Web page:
Friday, May 12, 2006

Correctional Reform Bill Press Release

Transparency International Vanuatu
Press Release
May 9, 2006


The testimonies of Marc Neil-Jones on the human rights abuses inside the old French jail have now been confirmed by the recent incident of prisoners escape last May 5 after allegations of maltreatment by the police within the prison quarters.

In his opinion column published last April 14, 2006 in the Daily Post, a few days after he was released from detention on careless driving charge, Neil-Jones narrated the prisoners’ account that they were “repeatedly whipped with hosepipes” by the prison guards. Neil-Jones
described the prisoners as being “shackled together with chains and others shuffling about with leg irons chains.”

Neil-Jones eyewitness account was further substantiated through a letter that the escapees sent to Chief Paul Tahi, head of Malvatumauri, a day after they escaped the prison. The escapees claim that they were subjected to a brutal treatment by the police chaining them together for months with leg irons chains.

While the government is now preparing for the passing of the correctional reform bills, a common question now runs in the minds of the people of Vanuatu: Will these new correctional reform bills finally resolve the deep-seated problems in the Vanuatu prisons now?

Marie-Noelle Ferrieux-Patterson, President of the Transparency International Vanuatu (TIV), says that although the new bills protect the rights of prisoners to a certain extent, it does not adequately ensure that prisoners are kept in safe conditions and that minimum international standards for prisoners’ and prison conditions are met.

Malvatumauri should be congratulated for taking the prisoners’ letter seriously and for bringing it to the government’s immediate attention. “The government should conduct an investigation on the alleged maltreatment of the prisoners and ensure that the prison officers liable are held accountable,” Patterson said. “It is the duty of all prison officers to treat prisoners with humanity and impartiality. All prison officers should be complying with the international minimum standards of treatment of prisoners.” It is also the role of the Ombudsman to look into this matter of maladministration and abuse of human rights following a complaint or of his own initiative, as the prisoners do not have any normal recourse

Though the new legislative framework for the Vanuatu Government’s Correctional Reforms has included amendments of the old Prison (Administration) Act which are now in line with the Standard Minimum Rules for the Treatment of Prisoners adopted by the United Nations in 1955, TIV believes that the current Ombudsman should take action on the increasing complaints from the prisoners on how their rights were violated. Otherwise, the prisoners will have no one to turn to except to take the law into their own hands as what happened with the recent incident at the old jail.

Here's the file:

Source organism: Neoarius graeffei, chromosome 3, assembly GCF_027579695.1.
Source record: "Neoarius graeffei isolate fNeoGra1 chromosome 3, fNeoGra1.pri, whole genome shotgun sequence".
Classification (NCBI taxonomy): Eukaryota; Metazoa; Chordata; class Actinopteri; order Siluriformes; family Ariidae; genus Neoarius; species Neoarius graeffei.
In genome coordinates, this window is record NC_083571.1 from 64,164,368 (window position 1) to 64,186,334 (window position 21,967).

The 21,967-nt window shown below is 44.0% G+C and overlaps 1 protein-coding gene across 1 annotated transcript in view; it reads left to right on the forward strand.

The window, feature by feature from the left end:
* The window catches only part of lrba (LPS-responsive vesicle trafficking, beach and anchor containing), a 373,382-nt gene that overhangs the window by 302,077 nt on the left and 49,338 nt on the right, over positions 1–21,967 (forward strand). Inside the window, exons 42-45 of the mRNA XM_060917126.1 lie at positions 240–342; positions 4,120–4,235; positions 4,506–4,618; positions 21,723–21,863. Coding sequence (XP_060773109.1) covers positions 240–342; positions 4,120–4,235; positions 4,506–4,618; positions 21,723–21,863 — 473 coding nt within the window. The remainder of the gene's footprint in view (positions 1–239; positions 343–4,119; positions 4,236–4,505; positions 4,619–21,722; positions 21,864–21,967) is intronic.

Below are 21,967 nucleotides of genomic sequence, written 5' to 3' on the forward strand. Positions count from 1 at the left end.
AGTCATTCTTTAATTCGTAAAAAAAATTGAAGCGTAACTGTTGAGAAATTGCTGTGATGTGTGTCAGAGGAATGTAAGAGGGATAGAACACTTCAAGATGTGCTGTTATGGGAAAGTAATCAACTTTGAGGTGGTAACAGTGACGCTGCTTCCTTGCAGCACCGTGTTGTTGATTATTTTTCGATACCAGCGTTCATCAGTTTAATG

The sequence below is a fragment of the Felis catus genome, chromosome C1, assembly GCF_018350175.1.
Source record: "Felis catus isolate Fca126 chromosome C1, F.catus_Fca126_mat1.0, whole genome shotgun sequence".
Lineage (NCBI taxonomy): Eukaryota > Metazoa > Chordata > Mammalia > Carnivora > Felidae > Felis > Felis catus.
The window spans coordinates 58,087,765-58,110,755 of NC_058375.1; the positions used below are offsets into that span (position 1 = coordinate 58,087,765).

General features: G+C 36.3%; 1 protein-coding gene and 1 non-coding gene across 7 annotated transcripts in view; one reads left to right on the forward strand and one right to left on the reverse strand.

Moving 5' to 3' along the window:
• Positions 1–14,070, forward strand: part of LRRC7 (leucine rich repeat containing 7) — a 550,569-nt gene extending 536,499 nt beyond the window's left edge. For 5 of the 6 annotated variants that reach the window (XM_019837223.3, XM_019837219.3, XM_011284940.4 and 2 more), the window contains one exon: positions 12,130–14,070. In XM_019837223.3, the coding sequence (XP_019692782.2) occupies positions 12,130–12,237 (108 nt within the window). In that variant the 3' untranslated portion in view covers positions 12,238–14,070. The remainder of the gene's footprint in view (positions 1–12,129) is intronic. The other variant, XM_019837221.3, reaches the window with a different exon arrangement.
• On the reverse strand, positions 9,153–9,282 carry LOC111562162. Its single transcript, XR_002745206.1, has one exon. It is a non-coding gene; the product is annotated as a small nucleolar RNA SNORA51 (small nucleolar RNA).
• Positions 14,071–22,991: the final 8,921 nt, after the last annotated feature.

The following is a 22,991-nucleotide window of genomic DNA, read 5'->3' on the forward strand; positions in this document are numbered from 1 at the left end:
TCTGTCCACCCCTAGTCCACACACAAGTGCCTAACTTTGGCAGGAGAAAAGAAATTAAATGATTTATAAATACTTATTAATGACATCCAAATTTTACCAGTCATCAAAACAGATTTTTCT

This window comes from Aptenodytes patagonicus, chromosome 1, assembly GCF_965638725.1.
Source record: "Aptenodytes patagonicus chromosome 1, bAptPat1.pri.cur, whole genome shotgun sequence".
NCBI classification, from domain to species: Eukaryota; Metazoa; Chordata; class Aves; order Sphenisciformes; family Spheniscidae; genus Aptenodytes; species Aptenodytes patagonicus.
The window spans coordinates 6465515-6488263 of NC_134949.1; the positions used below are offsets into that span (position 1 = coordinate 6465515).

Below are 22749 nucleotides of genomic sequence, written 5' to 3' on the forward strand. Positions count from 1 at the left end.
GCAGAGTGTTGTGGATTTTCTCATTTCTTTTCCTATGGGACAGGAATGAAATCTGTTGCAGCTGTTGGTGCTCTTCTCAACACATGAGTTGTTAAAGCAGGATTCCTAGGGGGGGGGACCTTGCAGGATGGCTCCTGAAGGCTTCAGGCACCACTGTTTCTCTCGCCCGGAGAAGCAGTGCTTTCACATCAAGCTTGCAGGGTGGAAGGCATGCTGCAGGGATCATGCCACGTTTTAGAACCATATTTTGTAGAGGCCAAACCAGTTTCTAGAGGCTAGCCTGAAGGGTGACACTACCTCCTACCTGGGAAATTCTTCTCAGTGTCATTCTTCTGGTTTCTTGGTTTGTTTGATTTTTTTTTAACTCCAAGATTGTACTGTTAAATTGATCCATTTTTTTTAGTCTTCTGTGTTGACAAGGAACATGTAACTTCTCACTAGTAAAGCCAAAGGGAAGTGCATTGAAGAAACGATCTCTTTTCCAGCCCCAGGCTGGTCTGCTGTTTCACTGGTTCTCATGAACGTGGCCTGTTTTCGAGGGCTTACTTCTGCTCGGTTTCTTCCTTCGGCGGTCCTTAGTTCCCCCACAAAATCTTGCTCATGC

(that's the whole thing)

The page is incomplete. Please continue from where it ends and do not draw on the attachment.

The escapees also state in their letter to Chief Tahi that they were chained together by their legs and “when one has to go to the toilet, one has to drag the other to the toilet.”

The new correctional reform bills now state that restraint of a detainee is only necessary to prevent from injuring himself or herself or any other person and to prevent the escape during a movement to and from the correctional centre. (Sec. 22, 1-3)

This follows the Standard Minimum Rules for the Treatment of Prisoners which states that “instruments of restraint, such as handcuffs, chains, irons and strait-jacket, shall never be applied as a punishment (Sec 33a).”

The escapees also mentioned in their letter to Chief Tahi that they were not given any access to telephone, no access to a doctor when they are sick, no access to lawyer and no visitation rights.

Section 10 (2i to 2l) of the new correctional reform bill seeks to repeal the old Prison Act which does not allow prisoners access to communication and visitation without the permission of the Superintendent and if violated a fine up to VT 15,000 may be imposed. Visitation rights are recognized internationally as a right of prisoner, but for several years, Vanuatu penalizes anyone that tries to exercise their basic human rights.

Though this Bill is now in accordance with UN Conventions on the treatment of prisoners and international best practice, TIV is calling for the new set of officers of the Correctional Services to abide by the United Nations International Minimum Standards for Prisoners. “This will ensure the safety and wellbeing of the prisoners,” said Patterson. “Counselling of the prison guards is absolutely necessary and if it does not achieve its purpose, discipline must be imposed on the prison staff.

Further more to resolve the immediate problems, why has this matter not been stopped by the Acting Commissioner of Police since the public complaint of the journalist from Daily Post last month? Can the Acting Police Commissioner answer to the public?

For further information, please contact:

Transparency International Vanuatu
P.O. Box 355
Port Vila, Vanuatu
Tel: (678) 25715
Fax: (678) 25716


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